Gov. Inslee tours new Dayton food processing center

Blue Mountain Station houses several local specialty product makers.

Gov. Jay Inslee inspects a sample of Gypsy Girl Granola with owner Suzi Tasker in her workspace at Dayton's Blue Mountain Station.

Gov. Jay Inslee inspects a sample of Gypsy Girl Granola with owner Suzi Tasker in her workspace at Dayton's Blue Mountain Station. Photo by Rachel Alexander.

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When Governor Jay Inslee stopped by Dayton’s artisan food center, he couldn’t help but admire the rolling hills out the window.

“I think I’d work here just for the view!” he told Port of Columbia Director Jennie Dickinson.

Inslee visited Blue Mountain Station for a tour Tuesday morning, before continuing on to a signing ceremony for a bill making Palouse Falls the official state waterfall.

He toured the processing spaces for center’s three tenants and sampled granola and goat cheese, which he called “very good, very subtle.”

Dickinson led the tour, explaining how Blue Mountain Station has allowed small-scale entrepreneurs to open businesses.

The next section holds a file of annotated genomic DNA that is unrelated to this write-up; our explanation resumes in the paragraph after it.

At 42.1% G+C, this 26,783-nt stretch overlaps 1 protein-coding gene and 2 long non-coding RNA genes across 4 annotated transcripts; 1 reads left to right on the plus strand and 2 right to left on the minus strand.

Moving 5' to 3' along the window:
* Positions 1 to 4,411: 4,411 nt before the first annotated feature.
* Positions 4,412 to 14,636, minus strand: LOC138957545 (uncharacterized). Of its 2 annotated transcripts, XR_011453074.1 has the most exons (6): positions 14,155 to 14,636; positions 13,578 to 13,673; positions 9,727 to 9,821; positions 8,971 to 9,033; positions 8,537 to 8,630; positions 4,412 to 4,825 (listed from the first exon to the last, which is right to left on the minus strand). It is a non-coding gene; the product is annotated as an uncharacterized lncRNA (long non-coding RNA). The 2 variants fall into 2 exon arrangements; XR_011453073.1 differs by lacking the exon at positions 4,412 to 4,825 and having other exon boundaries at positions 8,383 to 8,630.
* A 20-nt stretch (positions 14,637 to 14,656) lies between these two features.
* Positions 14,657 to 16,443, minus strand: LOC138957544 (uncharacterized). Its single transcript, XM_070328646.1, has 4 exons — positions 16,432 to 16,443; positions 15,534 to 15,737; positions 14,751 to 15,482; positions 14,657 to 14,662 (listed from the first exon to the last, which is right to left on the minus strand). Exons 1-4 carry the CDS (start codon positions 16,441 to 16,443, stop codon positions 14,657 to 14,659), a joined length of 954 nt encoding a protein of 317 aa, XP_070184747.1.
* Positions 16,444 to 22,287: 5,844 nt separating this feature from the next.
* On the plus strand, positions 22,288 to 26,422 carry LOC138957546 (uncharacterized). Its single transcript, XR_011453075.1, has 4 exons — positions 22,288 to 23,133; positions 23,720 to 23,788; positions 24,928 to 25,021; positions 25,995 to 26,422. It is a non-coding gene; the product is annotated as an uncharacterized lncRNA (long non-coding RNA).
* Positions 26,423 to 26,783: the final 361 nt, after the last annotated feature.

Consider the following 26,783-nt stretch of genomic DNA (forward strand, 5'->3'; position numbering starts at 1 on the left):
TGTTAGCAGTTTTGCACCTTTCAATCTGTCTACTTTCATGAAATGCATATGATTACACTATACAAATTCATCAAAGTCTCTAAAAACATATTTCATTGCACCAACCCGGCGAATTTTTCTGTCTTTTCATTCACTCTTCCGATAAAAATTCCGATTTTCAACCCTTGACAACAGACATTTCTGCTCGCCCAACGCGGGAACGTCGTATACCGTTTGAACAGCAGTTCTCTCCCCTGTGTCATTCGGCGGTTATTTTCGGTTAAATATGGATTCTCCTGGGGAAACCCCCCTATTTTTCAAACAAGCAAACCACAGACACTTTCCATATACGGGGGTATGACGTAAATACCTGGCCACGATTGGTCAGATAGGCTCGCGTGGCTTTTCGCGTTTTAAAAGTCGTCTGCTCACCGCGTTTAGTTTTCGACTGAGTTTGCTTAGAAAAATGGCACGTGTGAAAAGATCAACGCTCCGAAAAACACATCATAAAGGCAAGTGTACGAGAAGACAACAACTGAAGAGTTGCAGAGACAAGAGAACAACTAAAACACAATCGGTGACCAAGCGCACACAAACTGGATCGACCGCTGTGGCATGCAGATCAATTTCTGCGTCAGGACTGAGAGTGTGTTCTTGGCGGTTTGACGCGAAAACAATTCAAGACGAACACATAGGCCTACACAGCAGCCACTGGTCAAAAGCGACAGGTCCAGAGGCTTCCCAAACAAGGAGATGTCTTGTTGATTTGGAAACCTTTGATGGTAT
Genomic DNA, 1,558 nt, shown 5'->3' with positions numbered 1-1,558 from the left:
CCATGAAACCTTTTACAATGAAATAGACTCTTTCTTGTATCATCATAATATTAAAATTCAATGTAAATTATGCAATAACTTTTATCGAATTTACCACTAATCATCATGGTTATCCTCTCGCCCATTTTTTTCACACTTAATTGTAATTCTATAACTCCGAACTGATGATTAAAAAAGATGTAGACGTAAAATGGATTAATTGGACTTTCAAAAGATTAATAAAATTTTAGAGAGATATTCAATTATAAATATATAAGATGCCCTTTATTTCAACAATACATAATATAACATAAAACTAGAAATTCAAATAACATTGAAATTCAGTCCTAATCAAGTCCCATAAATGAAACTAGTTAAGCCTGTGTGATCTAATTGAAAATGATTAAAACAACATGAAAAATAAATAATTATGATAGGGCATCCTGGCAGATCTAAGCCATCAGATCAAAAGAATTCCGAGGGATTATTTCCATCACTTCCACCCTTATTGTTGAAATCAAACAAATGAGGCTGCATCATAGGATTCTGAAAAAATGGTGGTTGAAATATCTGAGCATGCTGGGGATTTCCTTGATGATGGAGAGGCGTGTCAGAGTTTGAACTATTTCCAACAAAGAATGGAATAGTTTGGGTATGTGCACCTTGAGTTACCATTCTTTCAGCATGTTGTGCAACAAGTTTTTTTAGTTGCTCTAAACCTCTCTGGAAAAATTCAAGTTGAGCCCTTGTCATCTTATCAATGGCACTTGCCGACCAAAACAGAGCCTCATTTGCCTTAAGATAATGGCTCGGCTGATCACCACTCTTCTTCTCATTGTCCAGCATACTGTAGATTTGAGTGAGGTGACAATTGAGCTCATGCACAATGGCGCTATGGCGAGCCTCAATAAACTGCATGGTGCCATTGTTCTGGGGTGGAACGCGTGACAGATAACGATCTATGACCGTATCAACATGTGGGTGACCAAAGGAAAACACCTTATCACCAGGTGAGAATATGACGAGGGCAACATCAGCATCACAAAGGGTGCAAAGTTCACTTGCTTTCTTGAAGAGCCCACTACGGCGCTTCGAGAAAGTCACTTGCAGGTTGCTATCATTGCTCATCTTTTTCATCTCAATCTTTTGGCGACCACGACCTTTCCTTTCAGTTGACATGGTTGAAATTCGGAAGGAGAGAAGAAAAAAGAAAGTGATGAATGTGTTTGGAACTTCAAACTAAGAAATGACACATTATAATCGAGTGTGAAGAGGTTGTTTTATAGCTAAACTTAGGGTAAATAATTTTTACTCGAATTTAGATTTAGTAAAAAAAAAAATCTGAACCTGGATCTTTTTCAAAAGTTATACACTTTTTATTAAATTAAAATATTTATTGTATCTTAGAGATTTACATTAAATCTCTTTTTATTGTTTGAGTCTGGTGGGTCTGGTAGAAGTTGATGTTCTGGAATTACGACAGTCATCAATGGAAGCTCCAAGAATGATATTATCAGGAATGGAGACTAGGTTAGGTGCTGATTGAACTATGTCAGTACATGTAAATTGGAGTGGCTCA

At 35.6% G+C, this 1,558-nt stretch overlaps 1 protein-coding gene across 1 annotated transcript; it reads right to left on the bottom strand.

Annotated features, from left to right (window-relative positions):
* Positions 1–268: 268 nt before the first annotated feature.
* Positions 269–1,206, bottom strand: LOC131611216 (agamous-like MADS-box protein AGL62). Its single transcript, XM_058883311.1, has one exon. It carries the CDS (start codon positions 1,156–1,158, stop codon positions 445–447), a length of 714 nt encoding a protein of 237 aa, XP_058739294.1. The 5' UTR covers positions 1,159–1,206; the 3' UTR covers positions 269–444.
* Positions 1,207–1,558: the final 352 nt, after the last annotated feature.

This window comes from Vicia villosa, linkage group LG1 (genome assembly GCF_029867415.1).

She cited Little Dipper Dairy owners Terrisa and Andrew Churchill, who made goat cheese products for their family for 12 years but couldn’t get the certification they needed to become a business until they began processing at Blue Mountain Station.

Inslee listened intently as each producer described their product and process, asking questions about Suzi Tasker’s allergen-free granola recipe, Reggie Mace’s oak barrels for fermenting mead and the growth of Churchill’s business.

“You’ve got a beautiful space to work,” he told Tasker, the owner of Gypsy Girl Granola.

Mace, who owns Mace Mead Works, said he’s appreciated the steps Inlee has taken to help the state’s wine industry, and was glad to get a chance to show the Governor how mead is produced.

“We sent him home with a bottle, so maybe he’ll let us know that he liked it,” said Mace.

Dickinson said she’s been thrilled to see the success of Blue Mountain Station, which the Port build last year.

A coffee microroastery, Rey’s Roast, has signed a lease to for one of the remaining processing spaces and hopes to move in at the beginning of April, and the Saturday market has drawn a sizable group of locals and visitors every weekend.

She appreciated the opportunity to show the governor how the center is helping start businesses in Columbia County.

“I think the governor really does appreciate rural businesses,” Dickinson said. “He loved the Blue Mountain Station concept.”

Rachel Alexander can be reached at rachelalexander@wwub.com or 509-526-8363.

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